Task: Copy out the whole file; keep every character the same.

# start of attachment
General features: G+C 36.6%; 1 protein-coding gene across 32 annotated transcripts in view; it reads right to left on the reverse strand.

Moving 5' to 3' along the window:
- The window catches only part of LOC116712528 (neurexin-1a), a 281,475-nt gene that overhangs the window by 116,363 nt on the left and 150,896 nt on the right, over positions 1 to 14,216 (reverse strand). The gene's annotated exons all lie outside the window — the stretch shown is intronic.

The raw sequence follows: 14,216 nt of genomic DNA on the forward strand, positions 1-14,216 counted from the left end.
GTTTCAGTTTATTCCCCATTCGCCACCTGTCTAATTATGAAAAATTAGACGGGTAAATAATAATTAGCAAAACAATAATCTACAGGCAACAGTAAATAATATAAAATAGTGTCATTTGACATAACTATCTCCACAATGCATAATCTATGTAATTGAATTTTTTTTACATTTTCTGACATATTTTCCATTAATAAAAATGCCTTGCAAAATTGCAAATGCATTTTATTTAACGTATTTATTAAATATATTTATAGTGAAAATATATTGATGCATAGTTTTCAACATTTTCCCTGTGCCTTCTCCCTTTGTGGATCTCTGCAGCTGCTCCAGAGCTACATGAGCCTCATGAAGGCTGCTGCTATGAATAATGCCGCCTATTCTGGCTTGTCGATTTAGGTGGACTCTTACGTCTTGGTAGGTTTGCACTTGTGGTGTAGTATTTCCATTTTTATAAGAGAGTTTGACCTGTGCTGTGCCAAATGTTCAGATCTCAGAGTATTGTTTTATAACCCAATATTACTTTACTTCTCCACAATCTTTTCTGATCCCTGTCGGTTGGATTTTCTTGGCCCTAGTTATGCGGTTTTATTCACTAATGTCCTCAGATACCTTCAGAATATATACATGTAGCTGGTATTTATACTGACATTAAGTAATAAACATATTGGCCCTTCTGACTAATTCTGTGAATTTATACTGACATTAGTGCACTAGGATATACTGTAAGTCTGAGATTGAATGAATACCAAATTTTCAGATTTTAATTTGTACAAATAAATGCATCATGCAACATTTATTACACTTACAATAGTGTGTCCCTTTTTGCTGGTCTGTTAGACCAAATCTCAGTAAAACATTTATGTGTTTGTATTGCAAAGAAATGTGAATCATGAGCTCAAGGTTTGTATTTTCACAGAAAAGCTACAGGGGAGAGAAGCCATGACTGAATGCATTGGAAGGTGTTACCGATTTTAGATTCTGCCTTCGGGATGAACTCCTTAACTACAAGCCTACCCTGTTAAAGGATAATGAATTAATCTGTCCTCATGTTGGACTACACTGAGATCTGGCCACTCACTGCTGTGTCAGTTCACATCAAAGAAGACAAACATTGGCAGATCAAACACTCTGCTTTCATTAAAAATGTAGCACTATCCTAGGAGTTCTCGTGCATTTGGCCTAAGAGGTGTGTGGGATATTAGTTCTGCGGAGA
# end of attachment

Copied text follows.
General features: G+C 36.6%; 1 protein-coding gene across 32 annotated transcripts in view; it reads right to left on the reverse strand.

Moving 5' to 3' along the window:
- The window catches only part of LOC116712528 (neurexin-1a), a 281,475-nt gene that overhangs the window by 116,363 nt on the left and 150,896 nt on the right, over positions 1 to 14,216 (reverse strand). The gene's annotated exons all lie outside the window — the stretch shown is intronic.

The raw sequence follows: 14,216 nt of genomic DNA on the forward strand, positions 1-14,216 counted from the left end.
GTTTCAGTTTATTCCCCATTCGCCACCTGTCTAATTATGAAAAATTAGACGGGTAAATAATAATTAGCAAAACAATAATCTACAGGCAACAGTAAATAATATAAAATAGTGTCATTTGACATAACTATCTCCACAATGCATAATCTATGTAATTGAATTTTTTTTACATTTTCTGACATATTTTCCATTAATAAAAATGCCTTGCAAAATTGCAAATGCATTTTATTTAACGTATTTATTAAATATATTTATAGTGAAAATATATTGATGCATAGTTTTCAACATTTTCCCTGTGCCTTCTCCCTTTGTGGATCTCTGCAGCTGCTCCAGAGCTACATGAGCCTCATGAAGGCTGCTGCTATGAATAATGCCGCCTATTCTGGCTTGTCGATTTAGGTGGACTCTTACGTCTTGGTAGGTTTGCACTTGTGGTGTAGTATTTCCATTTTTATAAGAGAGTTTGACCTGTGCTGTGCCAAATGTTCAGATCTCAGAGTATTGTTTTATAACCCAATATTACTTTACTTCTCCACAATCTTTTCTGATCCCTGTCGGTTGGATTTTCTTGGCCCTAGTTATGCGGTTTTATTCACTAATGTCCTCAGATACCTTCAGAATATATACATGTAGCTGGTATTTATACTGACATTAAGTAATAAACATATTGGCCCTTCTGACTAATTCTGTGAATTTATACTGACATTAGTGCACTAGGATATACTGTAAGTCTGAGATTGAATGAATACCAAATTTTCAGATTTTAATTTGTACAAATAAATGCATCATGCAACATTTATTACACTTACAATAGTGTGTCCCTTTTTGCTGGTCTGTTAGACCAAATCTCAGTAAAACATTTATGTGTTTGTATTGCAAAGAAATGTGAATCATGAGCTCAAGGTTTGTATTTTCACAGAAAAGCTACAGGGGAGAGAAGCCATGACTGAATGCATTGGAAGGTGTTACCGATTTTAGATTCTGCCTTCGGGATGAACTCCTTAACTACAAGCCTACCCTGTTAAAGGATAATGAATTAATCTGTCCTCATGTTGGACTACACTGAGATCTGGCCACTCACTGCTGTGTCAGTTCACATCAAAGAAGACAAACATTGGCAGATCAAACACTCTGCTTTCATTAAAAATGTAGCACTATCCTAGGAGTTCTCGTGCATTTGGCCTAAGAGGTGTGTGGGATATTAGTTCTGCGGAGA